Why I’m not a sharent

by Tom Albrighton 20 May 2013 Digital and social

According to this Guardian article, parents are sharing more and more content about their children online, often in minute and even sickening detail. Whether ill, tantrumming, asleep or newly born, the younglings can’t escape being documented. And to clarify that this phenomenon is indeed A Thing, it’s been blessed with its own portmanteau term: ‘sharenting’.

I’m not a sharent. Straight after I finished reading the Guardian article, I Googled my daughter’s name, saw zero relevant results and let out a sigh of relief. The only things I’ve uploaded are the odd indirectly referenced blog or tweet, and my partner is resolutely unsocial – digitally speaking, I mean. (As an adoption professional, she also knows the intractable issues that arise when some children’s past family lives are documented online.)

Sharenting is about parents, not children

Most people stick the odd photo on Facebook, and while I despise the site myself, I can see why people like it for watching their friends’ or family’s kids grow up. But others go much further, and the results can be profoundly uncomfortable. For examples, check out Dooce, with its almost daily record of blogger Heather Armstrong’s children’s lives, or the Tumblr Reasons My Son Is Crying, which is basically an almanac of childhood distress curated for adult amusement.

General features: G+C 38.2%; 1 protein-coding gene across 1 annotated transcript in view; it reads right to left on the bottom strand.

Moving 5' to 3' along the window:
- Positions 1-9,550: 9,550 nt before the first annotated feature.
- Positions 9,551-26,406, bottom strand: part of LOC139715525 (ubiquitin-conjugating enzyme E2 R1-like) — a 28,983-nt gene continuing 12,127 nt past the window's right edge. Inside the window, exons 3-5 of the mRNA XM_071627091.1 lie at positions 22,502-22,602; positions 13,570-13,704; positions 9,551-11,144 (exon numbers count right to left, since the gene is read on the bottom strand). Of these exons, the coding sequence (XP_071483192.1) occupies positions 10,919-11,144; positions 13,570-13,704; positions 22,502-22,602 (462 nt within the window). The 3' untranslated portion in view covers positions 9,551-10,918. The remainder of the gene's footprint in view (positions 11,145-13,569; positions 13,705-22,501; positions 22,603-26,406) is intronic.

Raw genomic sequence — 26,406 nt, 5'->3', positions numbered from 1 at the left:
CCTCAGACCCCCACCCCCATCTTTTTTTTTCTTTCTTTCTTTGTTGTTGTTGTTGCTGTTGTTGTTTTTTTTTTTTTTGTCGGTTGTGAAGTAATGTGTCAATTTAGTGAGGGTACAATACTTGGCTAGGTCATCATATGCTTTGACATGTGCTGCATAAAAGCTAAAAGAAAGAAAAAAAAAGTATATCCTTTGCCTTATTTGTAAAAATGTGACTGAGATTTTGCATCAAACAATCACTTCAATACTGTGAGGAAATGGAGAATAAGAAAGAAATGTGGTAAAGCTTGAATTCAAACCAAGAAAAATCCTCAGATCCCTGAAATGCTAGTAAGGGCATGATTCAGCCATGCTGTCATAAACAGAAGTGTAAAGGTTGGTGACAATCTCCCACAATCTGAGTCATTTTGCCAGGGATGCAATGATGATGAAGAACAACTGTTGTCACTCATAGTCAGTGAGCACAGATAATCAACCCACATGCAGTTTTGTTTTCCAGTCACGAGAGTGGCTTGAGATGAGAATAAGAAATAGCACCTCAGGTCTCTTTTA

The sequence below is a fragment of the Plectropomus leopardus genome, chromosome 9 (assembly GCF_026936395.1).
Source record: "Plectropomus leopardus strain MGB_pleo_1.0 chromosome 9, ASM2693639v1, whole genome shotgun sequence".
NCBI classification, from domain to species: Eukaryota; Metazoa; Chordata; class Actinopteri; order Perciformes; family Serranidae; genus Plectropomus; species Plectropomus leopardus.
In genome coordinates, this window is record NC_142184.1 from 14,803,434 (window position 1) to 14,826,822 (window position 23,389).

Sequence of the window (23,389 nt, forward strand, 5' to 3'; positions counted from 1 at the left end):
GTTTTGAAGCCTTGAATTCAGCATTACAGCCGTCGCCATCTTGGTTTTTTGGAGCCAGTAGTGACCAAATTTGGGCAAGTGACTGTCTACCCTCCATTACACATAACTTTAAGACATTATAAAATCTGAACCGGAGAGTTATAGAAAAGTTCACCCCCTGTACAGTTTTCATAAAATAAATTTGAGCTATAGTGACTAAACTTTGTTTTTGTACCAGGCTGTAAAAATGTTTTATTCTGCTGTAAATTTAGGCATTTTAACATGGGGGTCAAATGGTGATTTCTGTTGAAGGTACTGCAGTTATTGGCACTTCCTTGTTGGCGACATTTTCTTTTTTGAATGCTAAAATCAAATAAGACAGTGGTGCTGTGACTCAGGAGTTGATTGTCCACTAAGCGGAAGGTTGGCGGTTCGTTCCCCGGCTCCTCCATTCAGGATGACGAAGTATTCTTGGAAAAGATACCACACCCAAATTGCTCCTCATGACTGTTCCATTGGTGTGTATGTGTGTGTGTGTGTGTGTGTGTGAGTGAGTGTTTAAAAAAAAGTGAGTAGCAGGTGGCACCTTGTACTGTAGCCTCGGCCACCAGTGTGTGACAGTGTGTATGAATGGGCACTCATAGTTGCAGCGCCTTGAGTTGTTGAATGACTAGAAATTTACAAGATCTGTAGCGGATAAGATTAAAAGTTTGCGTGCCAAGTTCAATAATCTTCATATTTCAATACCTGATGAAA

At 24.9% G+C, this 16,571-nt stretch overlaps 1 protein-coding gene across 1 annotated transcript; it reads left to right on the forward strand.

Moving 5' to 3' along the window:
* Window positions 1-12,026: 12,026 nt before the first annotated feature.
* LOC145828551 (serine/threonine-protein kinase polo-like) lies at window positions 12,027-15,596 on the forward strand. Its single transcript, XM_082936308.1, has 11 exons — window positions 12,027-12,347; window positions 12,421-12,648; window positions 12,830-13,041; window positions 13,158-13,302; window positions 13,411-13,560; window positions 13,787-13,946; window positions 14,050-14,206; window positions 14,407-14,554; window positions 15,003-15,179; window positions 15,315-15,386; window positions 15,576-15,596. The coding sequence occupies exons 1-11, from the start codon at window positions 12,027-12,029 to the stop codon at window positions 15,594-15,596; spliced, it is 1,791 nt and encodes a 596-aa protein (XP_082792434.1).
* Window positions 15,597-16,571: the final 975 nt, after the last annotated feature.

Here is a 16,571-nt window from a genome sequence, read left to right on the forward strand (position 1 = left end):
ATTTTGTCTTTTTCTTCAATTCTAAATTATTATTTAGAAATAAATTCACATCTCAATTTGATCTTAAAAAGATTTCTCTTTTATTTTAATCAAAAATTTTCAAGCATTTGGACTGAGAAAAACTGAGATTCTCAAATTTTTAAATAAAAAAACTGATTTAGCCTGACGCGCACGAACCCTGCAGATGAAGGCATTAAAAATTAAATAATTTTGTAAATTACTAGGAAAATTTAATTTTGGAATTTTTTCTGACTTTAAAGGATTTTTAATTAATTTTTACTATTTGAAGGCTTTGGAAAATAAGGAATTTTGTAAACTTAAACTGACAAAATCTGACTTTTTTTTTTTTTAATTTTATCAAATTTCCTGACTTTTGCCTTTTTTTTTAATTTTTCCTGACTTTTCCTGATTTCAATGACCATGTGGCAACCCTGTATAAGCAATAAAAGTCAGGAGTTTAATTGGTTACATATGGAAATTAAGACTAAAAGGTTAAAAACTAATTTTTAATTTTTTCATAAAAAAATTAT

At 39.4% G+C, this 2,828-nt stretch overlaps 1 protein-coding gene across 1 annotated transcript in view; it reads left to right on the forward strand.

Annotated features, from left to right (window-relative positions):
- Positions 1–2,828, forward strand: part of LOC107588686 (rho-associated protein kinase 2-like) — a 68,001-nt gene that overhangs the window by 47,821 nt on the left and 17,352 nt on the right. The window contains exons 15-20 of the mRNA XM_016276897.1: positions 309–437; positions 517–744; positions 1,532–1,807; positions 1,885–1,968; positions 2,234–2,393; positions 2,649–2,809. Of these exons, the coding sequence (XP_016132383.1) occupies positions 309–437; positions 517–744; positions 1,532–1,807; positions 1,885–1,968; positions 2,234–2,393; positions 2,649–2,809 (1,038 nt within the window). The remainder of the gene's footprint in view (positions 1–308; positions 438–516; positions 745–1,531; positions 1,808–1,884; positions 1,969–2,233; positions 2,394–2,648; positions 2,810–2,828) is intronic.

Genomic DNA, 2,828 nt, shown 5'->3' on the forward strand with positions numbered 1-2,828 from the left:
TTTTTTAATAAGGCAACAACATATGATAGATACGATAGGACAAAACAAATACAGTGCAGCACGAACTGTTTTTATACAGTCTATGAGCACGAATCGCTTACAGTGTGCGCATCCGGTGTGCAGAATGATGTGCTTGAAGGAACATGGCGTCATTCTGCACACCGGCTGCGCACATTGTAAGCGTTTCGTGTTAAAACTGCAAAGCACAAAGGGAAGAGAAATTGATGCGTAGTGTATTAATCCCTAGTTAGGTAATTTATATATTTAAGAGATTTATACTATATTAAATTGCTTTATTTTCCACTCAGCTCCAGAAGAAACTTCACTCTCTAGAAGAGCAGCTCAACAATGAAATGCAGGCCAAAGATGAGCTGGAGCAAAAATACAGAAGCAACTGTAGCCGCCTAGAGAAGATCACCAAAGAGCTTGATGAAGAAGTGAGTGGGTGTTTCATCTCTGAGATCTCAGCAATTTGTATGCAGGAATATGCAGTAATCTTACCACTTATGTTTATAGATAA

Picture posed by models (photo by Charcoal)

Picture posed by models (photo by Charcoal)

One justification is ‘keeping a record’, but this is disingenuous; records don’t need to be public. I’ve made loads of digital movies to record my daughter’s life, which we view privately with family and close friends. For me, there’s a clear difference between a diary and an advertisement.

The real reason for sharenting is narcissism. It’s not a record of the child’s life, but the parent’s, channelled vicariously through the proxy of the child. And its primary motivation isn’t love for the child – despite the many gushing protestations – but the parent’s love for themselves. All those Facebook Likes are burnishing the sharent’s parenting credentials as much as reflecting the lovability of their kids.